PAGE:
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All Issues > Volume 28, Issue 2

<< Wednesday, February 8, 2012 >> St. Jerome Emiliani
St. Josephine Bakhita

1 Kings 10:1-10
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Psalm 37:5-6, 30-31, 39-40 Mark 7:14-23
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"Blessed be the Lord, your God, Whom it has pleased to place you on the throne of Israel." —1 Kings 10:9

Solomon was the wisest person who had ever lived or will ever live (1 Kgs 3:12). He was amazingly rich and lived in such majesty as to leave even the sophisticated queen of Sheba breathless (1 Kgs 10:5).

The Lord made Solomon so awesome to confirm His promise that the Davidic dynasty would last forever (2 Sm 7:16) and bring forth the Messiah (1 Sm 16:1; Mi 5:1). The success of David, Solomon, and their descendants was seen as proof they were God's chosen ones.

Today, many people think prosperity indicates God's approval of their life. However, the "prosperity gospel" is only true if we look at prosperity in the long run, and if we define it by Biblical standards. For instance, Jesus was the ultimate Chosen One, yet He appeared a failure. He underwent adversity rather than prosperity for much of His life. Nevertheless, after His crucifixion, when He rose from the dead and ascended to the right hand of the Father, He was certainly more than prosperous (see Is 52:13; 53:12).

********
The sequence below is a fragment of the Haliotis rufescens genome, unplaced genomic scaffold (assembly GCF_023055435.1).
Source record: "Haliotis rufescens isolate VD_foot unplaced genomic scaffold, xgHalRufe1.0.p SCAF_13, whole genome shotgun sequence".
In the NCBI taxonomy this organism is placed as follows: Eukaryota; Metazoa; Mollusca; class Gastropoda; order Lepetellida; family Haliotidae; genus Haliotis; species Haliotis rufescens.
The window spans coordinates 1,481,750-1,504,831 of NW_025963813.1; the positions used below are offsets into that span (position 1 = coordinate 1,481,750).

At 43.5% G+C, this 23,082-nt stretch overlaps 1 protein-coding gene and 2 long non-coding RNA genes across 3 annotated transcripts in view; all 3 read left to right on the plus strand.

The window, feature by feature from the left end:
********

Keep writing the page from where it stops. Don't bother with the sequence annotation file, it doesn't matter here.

Success or prosperity, by Biblical standards, is centered on the wisdom, power (1 Cor 1:24), and glory of the cross (see Gal 6:14). God's chosen ones are chosen for the glory of the resurrection only because they are chosen for the apparent failure of the cross.

Prayer: Father, may I boast of nothing but the cross of Jesus (Gal 6:14).
Promise: "Commit to the Lord your way; trust in Him, and He will act." —Ps 37:5
Praise: St. Jerome Emiliani, who learned prayer while chained in a dungeon, was the first to teach children the faith using questions and answers. Surely Jerome had many questions that God answered during his imprisonment.
Rescript: In accord with the Code of Canon Law, I hereby grant the Nihil Obstat ("Permission to Publish") for One Bread, One Body covering the period from February 1, 2012 through March 31, 2012.
†Most Reverend Joseph R. Binzer, Auxiliary Bishop, Vicar General of the Archdiocese of Cincinnati, July 29, 2011.
The Nihil Obstat ("Permission to Publish") is a declaration that a book or pamphlet is considered to be free of doctrinal or moral error. It is not implied that those who have granted the Nihil Obstat agree with the contents, opinions, or statements expressed.
Volume 28, Issue 2
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